I marked the introduced frames so I can check them quickly on my next visit to the apiary.
The additional benefit of moving brood from the nucs to the full colonies is that it gave me an opportunity to remove some old, dark frames from the latter.
Shown above is one of the removed frames. As the colony is broodless 4 and there’s the usual reduction in available nectar in early/mid June, many of the frames in the brood box were largely empty and can easily be replaced with better quality comb.
Everyone’s a winner 😉
Drone laying queen
One of the nucs made in mid/late May had failed. The queen had developed into a drone layer.
The laying pattern was focused around the middle of frame indicating it had been laid by a queen. If it had been laying workers the drone brood would be scattered all over the frames.
There was no reasonable or efficient way to save this colony. The queen was removed and I then shook the bees out in front of a row of strong hives.
I was surprised I’d not seen problems with this queen when making up the nucs in May 5. I do know that all the colonies had worker brood because the nucs were all made containing one frame of emerging (worker) brood.
Perhaps the shock of being dumped into a new box stopped her laying fertilised eggs. Probably it was just a coincidence. We’ll ever know …
And, in between righting toppled hives, checking for queens, stopping nucs from swarming, moving a dozen hives/nucs, boosting requeening hives and replacing comb … I extracted a very good crop of spring honey.
Although I had fewer ‘production’ hives this season than previous years (to reduce my workload during the lockdown) I still managed to get a more than respectable spring harvest. In fact, it was my best spring since moving back to Scotland in 2015.
The crop wasn’t as large as I’d managed previously in Warwickshire, but the season here starts almost a month later.
I start my supers with 10 or 11 frames, but once they are drawn I reduce to 9 frames. With a good nectar flow the bees draw out the comb very nicely.
The bees use less wax (many of my frames are also drawn on drone foundation, so even less wax than worker comb 6), it’s easier to uncap and I have fewer frames to extract.
Again … everyone’s a winner 😉
Not the June gap
Quite a few frames contained fresh nectar, so there was clearly a flow of something (other than rain, which seemed to predominate during my visit) going on. These frames are easy to identify as they drip nectar over the floor as you lift them out to uncap 🙁
In some years you find frames with a big central capped region – enough to usefully extract – but containing lots of drippy fresh nectar in the uncapped cells at the edges and shoulders. I’ve heard that some beekeepers do a low speed spin in the extractor to remove the nectar, then uncap and extract the ripe honey.
I generally don’t bother and instead just stick these back in the hive.
If there’s one task more tiresome than extracting it’s cleaning the extractor afterwards. To have to also clean the extractor during extracting (to avoid the high water content nectar from spoiling the honey) is asking too much!
Colonies can starve during a prolonged nectar dearth in June. All of mine were left with some stores in the brood box and with the returned wet supers. That, plus the clear evidence for some nectar being collected, means they should be OK.
National Honey monitoring Scheme
I have apiaries in different parts of Fife. The bees therefore forage in distinct areas and have access to a variety of different nectar sources.
It’s sometimes relatively easy to determine what they’ve been collecting nectar from – if the back of the thorax has a white(ish) stripe on it and it’s late summer they’re hammering the balsam, if they’ve got bags of yellow pollen and the bees are yellow and the fields all around are yellow it’s probably rape.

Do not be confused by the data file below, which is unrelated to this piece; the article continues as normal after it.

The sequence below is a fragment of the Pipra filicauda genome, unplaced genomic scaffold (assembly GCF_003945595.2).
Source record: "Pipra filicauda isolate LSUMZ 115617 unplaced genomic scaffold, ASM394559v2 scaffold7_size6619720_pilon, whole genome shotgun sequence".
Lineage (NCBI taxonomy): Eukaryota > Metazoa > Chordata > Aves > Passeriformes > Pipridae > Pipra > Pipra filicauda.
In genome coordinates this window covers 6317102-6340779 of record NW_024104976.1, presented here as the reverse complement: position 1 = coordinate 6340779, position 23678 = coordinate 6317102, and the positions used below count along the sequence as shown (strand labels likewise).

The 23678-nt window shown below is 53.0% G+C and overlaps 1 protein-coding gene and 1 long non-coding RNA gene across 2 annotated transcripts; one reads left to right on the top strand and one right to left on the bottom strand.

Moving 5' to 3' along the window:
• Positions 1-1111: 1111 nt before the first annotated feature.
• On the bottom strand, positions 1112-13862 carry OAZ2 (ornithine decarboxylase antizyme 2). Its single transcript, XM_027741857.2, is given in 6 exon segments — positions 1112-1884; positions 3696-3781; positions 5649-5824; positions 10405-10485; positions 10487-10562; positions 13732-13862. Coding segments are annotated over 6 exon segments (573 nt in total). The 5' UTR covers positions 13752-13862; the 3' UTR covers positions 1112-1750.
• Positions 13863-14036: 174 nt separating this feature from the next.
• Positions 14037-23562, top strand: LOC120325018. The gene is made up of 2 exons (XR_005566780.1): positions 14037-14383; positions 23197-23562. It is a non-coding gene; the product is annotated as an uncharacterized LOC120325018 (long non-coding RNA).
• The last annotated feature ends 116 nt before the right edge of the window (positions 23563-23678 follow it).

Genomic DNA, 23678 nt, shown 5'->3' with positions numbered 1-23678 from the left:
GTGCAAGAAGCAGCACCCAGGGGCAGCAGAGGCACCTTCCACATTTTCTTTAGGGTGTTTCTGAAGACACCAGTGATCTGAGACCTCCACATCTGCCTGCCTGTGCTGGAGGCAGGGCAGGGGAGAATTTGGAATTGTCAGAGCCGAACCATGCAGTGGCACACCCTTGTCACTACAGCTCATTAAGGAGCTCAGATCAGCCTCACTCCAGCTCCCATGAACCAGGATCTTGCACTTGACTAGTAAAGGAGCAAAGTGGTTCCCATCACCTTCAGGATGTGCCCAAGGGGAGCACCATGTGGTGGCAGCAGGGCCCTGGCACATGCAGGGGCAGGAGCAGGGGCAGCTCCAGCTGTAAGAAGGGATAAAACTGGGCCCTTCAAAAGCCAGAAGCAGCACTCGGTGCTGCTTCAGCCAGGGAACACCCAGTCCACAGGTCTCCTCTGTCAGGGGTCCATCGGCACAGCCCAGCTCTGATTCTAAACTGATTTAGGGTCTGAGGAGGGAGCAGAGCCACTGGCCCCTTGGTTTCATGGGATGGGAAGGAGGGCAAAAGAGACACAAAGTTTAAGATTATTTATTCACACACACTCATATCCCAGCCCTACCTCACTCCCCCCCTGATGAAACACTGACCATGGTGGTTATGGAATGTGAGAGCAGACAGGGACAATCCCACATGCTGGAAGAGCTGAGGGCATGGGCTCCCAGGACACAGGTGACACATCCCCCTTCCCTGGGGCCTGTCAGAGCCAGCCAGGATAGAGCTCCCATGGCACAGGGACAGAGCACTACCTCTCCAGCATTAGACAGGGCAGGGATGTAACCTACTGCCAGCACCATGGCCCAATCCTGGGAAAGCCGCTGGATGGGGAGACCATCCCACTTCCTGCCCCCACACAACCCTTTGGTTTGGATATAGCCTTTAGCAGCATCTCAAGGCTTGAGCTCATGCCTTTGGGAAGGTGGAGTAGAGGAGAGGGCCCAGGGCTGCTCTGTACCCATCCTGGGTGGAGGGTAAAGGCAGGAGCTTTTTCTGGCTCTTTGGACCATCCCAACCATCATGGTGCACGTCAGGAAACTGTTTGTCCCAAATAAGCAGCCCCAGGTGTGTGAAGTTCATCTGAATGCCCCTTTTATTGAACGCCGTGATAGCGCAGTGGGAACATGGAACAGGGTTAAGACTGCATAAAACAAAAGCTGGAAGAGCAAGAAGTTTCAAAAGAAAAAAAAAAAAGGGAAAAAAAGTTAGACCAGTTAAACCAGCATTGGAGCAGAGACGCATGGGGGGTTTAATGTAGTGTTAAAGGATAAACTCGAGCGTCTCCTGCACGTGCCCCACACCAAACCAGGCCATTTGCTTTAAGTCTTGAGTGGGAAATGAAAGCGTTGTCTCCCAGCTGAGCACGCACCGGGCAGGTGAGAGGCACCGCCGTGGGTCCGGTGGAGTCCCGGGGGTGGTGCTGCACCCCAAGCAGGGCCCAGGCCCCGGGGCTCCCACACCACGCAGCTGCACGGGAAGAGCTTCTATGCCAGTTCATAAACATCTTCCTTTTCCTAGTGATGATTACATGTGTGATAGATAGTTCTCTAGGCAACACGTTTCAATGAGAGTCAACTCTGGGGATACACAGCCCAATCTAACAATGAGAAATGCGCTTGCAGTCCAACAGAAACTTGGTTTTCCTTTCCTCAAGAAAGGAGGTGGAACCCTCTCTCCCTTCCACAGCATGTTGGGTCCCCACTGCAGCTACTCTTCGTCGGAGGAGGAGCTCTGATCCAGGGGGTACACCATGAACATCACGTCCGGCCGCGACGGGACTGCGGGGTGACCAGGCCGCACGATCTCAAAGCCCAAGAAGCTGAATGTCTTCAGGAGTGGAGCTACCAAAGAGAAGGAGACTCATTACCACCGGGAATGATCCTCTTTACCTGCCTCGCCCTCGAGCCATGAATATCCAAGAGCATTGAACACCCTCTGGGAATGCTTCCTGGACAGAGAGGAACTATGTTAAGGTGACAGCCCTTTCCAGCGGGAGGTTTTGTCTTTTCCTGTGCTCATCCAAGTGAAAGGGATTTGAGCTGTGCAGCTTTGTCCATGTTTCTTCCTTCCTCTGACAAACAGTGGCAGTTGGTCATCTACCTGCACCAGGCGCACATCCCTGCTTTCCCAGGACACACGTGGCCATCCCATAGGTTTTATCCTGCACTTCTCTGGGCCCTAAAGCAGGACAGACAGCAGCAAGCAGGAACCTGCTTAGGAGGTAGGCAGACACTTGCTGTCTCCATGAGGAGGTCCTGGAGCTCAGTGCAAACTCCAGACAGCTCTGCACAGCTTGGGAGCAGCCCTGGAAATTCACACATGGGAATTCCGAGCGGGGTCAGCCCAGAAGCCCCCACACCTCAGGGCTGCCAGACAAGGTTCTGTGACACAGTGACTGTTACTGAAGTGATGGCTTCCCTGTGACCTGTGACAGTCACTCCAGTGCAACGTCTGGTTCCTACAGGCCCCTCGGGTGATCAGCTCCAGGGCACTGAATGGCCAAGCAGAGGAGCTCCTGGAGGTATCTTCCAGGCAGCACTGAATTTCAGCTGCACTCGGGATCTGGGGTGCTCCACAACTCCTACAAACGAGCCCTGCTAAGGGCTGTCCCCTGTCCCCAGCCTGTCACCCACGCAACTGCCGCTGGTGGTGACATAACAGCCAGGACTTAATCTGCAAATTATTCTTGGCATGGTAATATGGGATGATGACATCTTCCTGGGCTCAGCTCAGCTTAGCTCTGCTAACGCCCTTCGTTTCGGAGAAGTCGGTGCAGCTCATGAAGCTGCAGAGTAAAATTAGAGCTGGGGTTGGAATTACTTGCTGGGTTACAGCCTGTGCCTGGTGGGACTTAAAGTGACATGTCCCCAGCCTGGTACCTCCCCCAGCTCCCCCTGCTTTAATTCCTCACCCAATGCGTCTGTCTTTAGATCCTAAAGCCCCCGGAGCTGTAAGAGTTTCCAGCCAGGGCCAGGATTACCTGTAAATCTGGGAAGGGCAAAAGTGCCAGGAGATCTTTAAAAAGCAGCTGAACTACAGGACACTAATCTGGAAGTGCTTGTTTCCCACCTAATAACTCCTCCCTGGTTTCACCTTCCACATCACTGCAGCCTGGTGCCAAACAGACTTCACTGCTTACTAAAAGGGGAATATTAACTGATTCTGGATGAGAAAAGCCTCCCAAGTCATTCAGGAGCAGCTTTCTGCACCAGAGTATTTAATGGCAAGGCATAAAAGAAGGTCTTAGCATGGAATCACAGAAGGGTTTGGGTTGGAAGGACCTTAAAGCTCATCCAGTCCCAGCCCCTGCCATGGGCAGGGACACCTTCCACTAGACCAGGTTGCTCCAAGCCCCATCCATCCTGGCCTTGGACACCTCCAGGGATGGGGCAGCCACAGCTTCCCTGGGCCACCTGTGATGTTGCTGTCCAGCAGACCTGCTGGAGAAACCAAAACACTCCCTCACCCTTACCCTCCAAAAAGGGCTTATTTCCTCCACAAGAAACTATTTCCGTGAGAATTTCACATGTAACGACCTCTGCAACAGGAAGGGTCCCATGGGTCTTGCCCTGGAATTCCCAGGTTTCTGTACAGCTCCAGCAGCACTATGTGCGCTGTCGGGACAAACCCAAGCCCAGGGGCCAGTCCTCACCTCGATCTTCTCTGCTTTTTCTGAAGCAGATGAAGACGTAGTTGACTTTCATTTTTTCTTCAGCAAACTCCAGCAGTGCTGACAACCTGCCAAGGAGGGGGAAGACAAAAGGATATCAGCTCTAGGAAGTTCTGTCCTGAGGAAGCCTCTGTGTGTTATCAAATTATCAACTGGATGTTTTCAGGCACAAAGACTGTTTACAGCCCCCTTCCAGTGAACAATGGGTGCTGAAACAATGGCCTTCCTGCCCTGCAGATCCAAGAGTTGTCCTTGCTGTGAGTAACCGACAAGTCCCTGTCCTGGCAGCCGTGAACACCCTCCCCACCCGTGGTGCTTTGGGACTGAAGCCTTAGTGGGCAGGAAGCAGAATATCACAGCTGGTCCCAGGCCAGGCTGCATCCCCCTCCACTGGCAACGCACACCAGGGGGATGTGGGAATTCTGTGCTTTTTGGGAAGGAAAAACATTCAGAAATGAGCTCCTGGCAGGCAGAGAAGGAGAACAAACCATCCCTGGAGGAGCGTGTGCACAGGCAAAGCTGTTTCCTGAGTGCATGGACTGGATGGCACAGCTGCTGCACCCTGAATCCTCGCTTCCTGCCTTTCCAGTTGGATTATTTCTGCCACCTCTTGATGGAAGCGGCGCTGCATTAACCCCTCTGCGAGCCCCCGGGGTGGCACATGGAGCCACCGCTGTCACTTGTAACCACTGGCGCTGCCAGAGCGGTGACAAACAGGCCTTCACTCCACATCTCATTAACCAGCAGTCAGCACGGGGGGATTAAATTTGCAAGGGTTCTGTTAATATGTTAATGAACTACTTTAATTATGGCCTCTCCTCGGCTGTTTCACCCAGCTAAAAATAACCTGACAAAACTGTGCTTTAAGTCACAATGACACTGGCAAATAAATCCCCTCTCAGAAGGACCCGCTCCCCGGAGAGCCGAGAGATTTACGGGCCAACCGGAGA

But it might not be.
To be certain you need to analyse the pollen.
The old skool way of doing this is by microscopy. Honey – at least the top quality honey produced by local amateur beekeepers 7 – contains lots of pollen. Broadly speaking, the relative proportions of the different pollens – which can usually be distinguished microscopically – tells you the plants the nectar was collected from.
The cutting edge way to achieve the same thing in a fraction of the time (albeit at great expense) is to use so-called next generation sequencing to catalogue all the pollen present in the sample.
Pollen contains nucleic acid and the sequence of the nucleotides in the nucleic acid are uniquely characteristics of particular plant species. You can easily get both qualitative and quantitative data.
And this is exactly what the National Honey Monitoring Scheme is doing.
They use the data “to monitor long-term changes in the condition and health of the countryside” but they provide the beekeeper’s involved with the information of pollen types and proportions in their honey.
Samples must be taken directly from capped comb. It’s a messy business. Fortunately the labelling on the sample bottles is waterproof so everything can be thoroughly rinsed before popping them into the post for future analysis.
I have samples analysed already from last year and will have spring and summer samples from a different apiary this season. I’ll write in the future about what the results look like, together with a more in-depth explanation of the technology used.
When I last checked you could still register to take part and have your own honey analysed.
Lockdown means there have been more visitors than ever to this site, with numbers up at least 75% over this time last year.
This, coupled with the need to upgrade some of the underlying software that keeps this site together, means I’m in the middle of moving to a bigger, faster, better (more expensive 🙁 ) server. I’m beginning to regret the bloat of wordpress over the lean and mean Hugo or Jekyll-type templating systems (and if this means nothing to you then I’m in good company) and may yet switch.